My daughter also used to chide me for turning off my computer at night, using the same logic. But twice a year I had to open it up and pull lint and cat hair off the video card fan.

    The other thing to consider is from time to time the electricity goes off and on and this can put a pretty significant transient on the line that can stress to components.

    IMHO, if you not using it for an extended time, turn it off. If your going to leave it running continuously, you need to occasionally have the cooling system serviced.
     
  12. ptmbass

    ptmbass

    May 22, 2020
    The path thru the fan way is relatively clear...I can see thru it...I'll check again.......thnx
     
  13. agedhorse

    agedhorse Supporting Member Commercial User

    Feb 12, 2006
    Davis, CA (USA)
    Development Engineer-Mesa, Product Support-Genz Benz
    I recall that the fan runs continuously on those amps. The fan not running points towards a possible root cause.
     
    Wasnex likes this.
  14. Wasnex

    Wasnex

    Dec 25, 2011

    The other question would be if the amp is actually repairable. Parts may be obsolete and unavailable.
     
    TOOL460002 likes this.
  15. ptmbass

    ptmbass

    May 22, 2020
    yeah...makes sense....not lookin' good...breaks my heart
     
  16. ptmbass

    ptmbass

    May 22, 2020
    I 've already emailed Stewart and they told me they don't repair this model anymore ...so i guess that answers the question>obsolete/unavailable parts. If they won't repair it....well then.
    Which I guess I woulda found out from any svs.tech I would take it to after they opened it . assessed and then charge me for the diagnostic....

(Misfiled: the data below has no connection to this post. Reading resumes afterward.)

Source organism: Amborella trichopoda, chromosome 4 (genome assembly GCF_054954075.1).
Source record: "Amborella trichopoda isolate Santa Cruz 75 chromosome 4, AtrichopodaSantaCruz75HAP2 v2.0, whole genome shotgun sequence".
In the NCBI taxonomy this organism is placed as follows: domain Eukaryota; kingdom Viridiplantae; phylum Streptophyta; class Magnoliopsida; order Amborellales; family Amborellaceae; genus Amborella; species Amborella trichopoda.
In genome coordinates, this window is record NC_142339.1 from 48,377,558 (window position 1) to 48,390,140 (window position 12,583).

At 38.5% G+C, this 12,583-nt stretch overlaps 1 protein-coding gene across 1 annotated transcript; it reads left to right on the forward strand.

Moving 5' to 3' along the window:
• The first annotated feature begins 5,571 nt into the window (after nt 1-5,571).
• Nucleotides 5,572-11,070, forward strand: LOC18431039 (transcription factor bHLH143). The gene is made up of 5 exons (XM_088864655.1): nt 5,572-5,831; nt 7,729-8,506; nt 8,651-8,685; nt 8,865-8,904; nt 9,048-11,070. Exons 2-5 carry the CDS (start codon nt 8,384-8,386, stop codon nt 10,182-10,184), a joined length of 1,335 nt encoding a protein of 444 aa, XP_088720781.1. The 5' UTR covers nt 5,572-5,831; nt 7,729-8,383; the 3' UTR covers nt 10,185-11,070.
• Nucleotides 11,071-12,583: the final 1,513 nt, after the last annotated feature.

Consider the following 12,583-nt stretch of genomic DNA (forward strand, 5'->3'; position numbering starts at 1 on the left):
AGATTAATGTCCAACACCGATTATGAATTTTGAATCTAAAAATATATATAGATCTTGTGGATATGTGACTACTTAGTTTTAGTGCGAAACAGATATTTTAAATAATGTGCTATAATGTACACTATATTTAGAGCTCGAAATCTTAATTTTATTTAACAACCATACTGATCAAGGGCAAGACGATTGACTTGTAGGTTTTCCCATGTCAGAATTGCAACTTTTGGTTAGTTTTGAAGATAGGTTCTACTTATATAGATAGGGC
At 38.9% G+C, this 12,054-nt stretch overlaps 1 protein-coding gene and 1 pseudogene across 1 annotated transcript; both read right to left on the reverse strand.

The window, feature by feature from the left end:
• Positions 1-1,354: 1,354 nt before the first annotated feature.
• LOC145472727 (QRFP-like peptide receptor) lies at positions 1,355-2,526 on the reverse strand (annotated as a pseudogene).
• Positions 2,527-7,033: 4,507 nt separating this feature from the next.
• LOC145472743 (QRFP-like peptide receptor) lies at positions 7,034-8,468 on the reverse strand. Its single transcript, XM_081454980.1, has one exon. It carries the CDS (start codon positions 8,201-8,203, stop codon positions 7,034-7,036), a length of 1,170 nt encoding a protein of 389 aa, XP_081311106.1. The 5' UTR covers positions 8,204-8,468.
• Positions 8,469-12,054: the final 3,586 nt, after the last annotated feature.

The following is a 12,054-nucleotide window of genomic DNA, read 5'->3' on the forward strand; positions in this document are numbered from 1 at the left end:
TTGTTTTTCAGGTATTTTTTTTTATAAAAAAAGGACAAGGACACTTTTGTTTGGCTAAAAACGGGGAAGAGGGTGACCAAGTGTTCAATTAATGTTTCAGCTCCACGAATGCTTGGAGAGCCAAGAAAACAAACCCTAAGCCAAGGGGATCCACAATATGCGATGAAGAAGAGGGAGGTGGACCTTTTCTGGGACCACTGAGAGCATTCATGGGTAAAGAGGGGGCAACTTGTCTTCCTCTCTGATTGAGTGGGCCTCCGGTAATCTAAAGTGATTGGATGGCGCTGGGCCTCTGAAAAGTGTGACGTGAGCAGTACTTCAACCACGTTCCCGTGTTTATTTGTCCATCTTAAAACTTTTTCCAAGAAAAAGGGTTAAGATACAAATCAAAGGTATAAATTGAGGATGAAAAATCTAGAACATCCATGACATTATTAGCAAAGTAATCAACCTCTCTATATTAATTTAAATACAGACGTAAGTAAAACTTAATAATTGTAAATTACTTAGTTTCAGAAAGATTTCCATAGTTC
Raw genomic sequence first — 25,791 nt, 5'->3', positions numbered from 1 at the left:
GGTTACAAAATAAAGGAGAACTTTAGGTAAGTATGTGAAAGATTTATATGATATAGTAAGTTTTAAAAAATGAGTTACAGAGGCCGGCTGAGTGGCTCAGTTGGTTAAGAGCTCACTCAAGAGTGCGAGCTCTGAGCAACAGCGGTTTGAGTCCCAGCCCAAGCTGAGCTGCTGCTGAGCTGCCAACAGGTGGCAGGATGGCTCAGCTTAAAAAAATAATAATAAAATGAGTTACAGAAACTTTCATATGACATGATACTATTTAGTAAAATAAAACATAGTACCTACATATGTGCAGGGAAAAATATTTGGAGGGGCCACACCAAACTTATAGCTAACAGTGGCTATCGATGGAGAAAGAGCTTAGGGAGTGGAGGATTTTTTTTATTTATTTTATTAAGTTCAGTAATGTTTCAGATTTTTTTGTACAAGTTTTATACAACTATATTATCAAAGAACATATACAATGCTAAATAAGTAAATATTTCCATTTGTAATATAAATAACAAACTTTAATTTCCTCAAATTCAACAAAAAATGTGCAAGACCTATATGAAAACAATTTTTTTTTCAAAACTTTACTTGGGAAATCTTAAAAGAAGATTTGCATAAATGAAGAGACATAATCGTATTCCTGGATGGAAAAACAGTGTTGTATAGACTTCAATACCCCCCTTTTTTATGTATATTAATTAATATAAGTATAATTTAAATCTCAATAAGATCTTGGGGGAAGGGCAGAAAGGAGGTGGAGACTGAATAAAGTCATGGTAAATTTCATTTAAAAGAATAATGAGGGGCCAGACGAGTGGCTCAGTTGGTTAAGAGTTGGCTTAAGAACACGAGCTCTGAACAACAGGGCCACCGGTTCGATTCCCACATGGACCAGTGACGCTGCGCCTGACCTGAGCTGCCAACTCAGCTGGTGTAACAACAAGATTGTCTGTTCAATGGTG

Do reputable techs research 1st to see if they can get parts before they put it on the bench?
     
  17. ptmbass

    ptmbass

    May 22, 2020
    BTW, all you guys have been great.
    I appreciate the responses/time and education you're given me!
     
  18. I appreciate your attachment to it, but it's 20+ years old, the fan has been off for an indeterminate length of time while the amp was on quite probably leaving it wide open for thermal-induced problems, and Stewart themselves have orphaned it.

    It's time to move on.

    Power amps have become remarkably cheaper with offshore production and the move to powered cabinets both for touring sound, and for us guys that play VFW's and those places your mama warned you about. Cheaper than they've ever been for big power, and you could find barely used amps if you look carefully and the prices on them are falling as well.
     
    Wasnex likes this.
  19. Wasnex

    Wasnex

    Dec 25, 2011
    I doubt it. I am sure most would tell you if they knew off the top of their head, but you can't expect a tech to research every component in an amp before they put it on the bench.

    I have some old GK 2000RB amps. I started with one that looked really nice but has been a real lemon. When I bought it, one output section was intermittent and the fan didn't want to come on. The first problem was caused by a flaky fuse. While trouble shooting the fan, I accidentally brushed a component with a test probe and caused a major melt down in the output section. Blown drivers, blown diodes, blown resistors, blown output devices. I did some troubleshooting and then starting researching the needed semiconductors. Turns out the outputs and drivers are obsolete. I found one source, but the minimum purchase was 50 each. This may have been a blessing in disguise since there was so much damage spread throughout the circuit.

    I wound up buying a beater 2000RB for a working output card. I was listed as fully working but only one of the outputs was good. The amp was really rough cosmetically and the insides were drenched in hazer fluid.

    I had to perform a few factory updates on the good output card in the original amp to get it to sound like the card I cannibalized from the basket case. Eventually I also had problems with the I/O board and preamp in the original amp, so I have cannibalized those as well. Sometimes that's the way it goes with an old amp.
     
    byacey likes this.
  20. If I had such attachment towards the amp, it would make me uneasy to just leave it without at least taking it to a tech and attempting tl get it back.
    On another note, I would never leave my equipment on permanently just to avoid wear...because, the environment.